If you want to talk about workflow, that is an entirely different conversation and the Monolith wins, hands down. Mr. Puff should fit on a Major, though and it is an excellent addition to any single dosing grinder.

Cheers!

- Jake
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Marcelnl
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#16: Post by Marcelnl »

thanks so much for your elaborate explanation Jake, I really appreciate it!

So I need go find a lathe to verify, and a large one at that...it makes sense to do as you described but will start with some ink. Results in the cup are good enough so I may leave it at that.
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Locopavoni

#17: Post by Locopavoni »

Regarding the SSP burrs for a major, I wonder how much interest there is now by other Major owners.
Looking at previous posts it seems like a group buy is the way to go.
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Marcelnl
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#18: Post by Marcelnl » replying to Locopavoni »

I tried a good while ago, there was zero interest back then but who knows. I have a set, and it'll likely outlive me (even when the actual lifespan of the SPP burrs evades me right now, and our coffee consumption went up considerably since installing them).
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Dpablo (original poster)

#19: Post by Dpablo (original poster) »

Jake_G wrote:The alignment of a Mazzer is something of an art.

As you've mentioned, the dial indicator can confirm that the lower burr carrier has little run out with no burrs installed, buttons less useful once the burrs are in place. Luckily, SSP burrs have excellent dimensional uniformity, and it is very unlikely that the lower burr will induce any misalignment if installed on a true burr carrier. You can look at the resting point of the dial indicator between the tick of each grinder tooth to evaluated grinder burr runout. This is how Hansung measures the SSP burrs:


The issue is the floating upper burr carrier (UBC) and its relationship to the lower burr. The UBC is spring loaded against the face of the adjustment collar. You can perform an ink test and get the upper burr very closely aligned to the lower burr with shims, and this is a good thing to do. But there are unknowns in this method. First, you have no idea if the misalignment that shims are correcting is because the upper burr carrier has run out, if it is simply not parallel to the seating surface that the adjustment collar presses on, or if the face adjustment collar itself is not true to the axis of rotation of the lower burr.

The former two modes of misalignment are corrected with shims and will result in improved performance when the ink test shows an even transfer between top and bottom burrs. The latter mode is a sneaky devil. If the face of the adjustment collar is not true to the threads, you can correct the mounting of the upper burr when the burrs are touching with shims, but as you rotate the adjustment collar, the high and low points on it rotate, as well, but the shims stay put. This can cause very frustrating problems because the ink says everything is good, but the coffee that you grind says otherwise.

The only way to identify this type of alignment issue is by chucking the adjustment collar into a lathe and dialing in the threads to ensure it's chucked squarely and then measure the TIR of the face that presses against the upper burr carrier. Getting this set to zero +/-5 microns will get you a solid starting point.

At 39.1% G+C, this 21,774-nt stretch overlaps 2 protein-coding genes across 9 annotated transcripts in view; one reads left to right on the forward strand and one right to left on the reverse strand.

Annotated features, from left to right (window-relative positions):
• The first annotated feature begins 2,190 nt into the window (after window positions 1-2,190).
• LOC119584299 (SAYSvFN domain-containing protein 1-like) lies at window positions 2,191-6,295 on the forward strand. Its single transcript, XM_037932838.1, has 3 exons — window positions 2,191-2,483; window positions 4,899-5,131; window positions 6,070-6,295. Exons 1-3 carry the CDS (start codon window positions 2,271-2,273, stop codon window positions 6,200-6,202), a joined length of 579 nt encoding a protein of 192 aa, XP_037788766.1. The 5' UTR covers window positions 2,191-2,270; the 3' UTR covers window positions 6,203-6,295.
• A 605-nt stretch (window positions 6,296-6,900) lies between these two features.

Likewise, the upper carrier itself should be dialed in a lathe to ensure the upper and lower surfaces are parallel but such an operation is challenging as it requires dialing in the carrier twice and relying on a common datum that you can rely on when checking both sides. The good news is that these issues of fixturing and measurement on this piece means that it is likely the cause of any misalignment and shimming should be sufficient to achieve a clear ink test that translates to good results, but it is certainly possible with an off-kilter adjustment collar that achieving a great ink pattern at burr interference could actually make alignment worse than no shimming at all at espresso settings...

Yes. 83mm is larger than 75mm on the exterior, but the 75mm burrs actually have a slightly smaller ID than the 64mm burrs in my SJ. The 83mm burrs have a much larger throat, which reduces their available surface area by quite a lot. Here's a plot of all the relevant players originally posted by Ben Champion here:
image

Notice how the mythos burrs have 62.8% more cutting area than the Jolly burrs and the Major burrs have a whopping 5.6% more area than the Mythos... I would say that given SSP burrs in the major and a healthy look at the alignment of the upper burr, you should have a grinder that gives you results very comparable to a Monolith Flat as far as results in the cup are concerned.

If you want to talk about workflow, that is an entirely different conversation and the Monolith wins, hands down. Mr. Puff should fit on a Major, though and it is an excellent addition to any single dosing grinder.

Cheers!

- Jake
Excellent! Thank you!

Dpablo (original poster)

#20: Post by Dpablo (original poster) »

Marcelnl wrote:I tried a good while ago, there was zero interest back then but who knows. I have a set, and it'll likely outlive me (even when the actual lifespan of the SPP burrs evades me right now, and our coffee consumption went up considerably since installing them).
If you were to try again, I'd join in.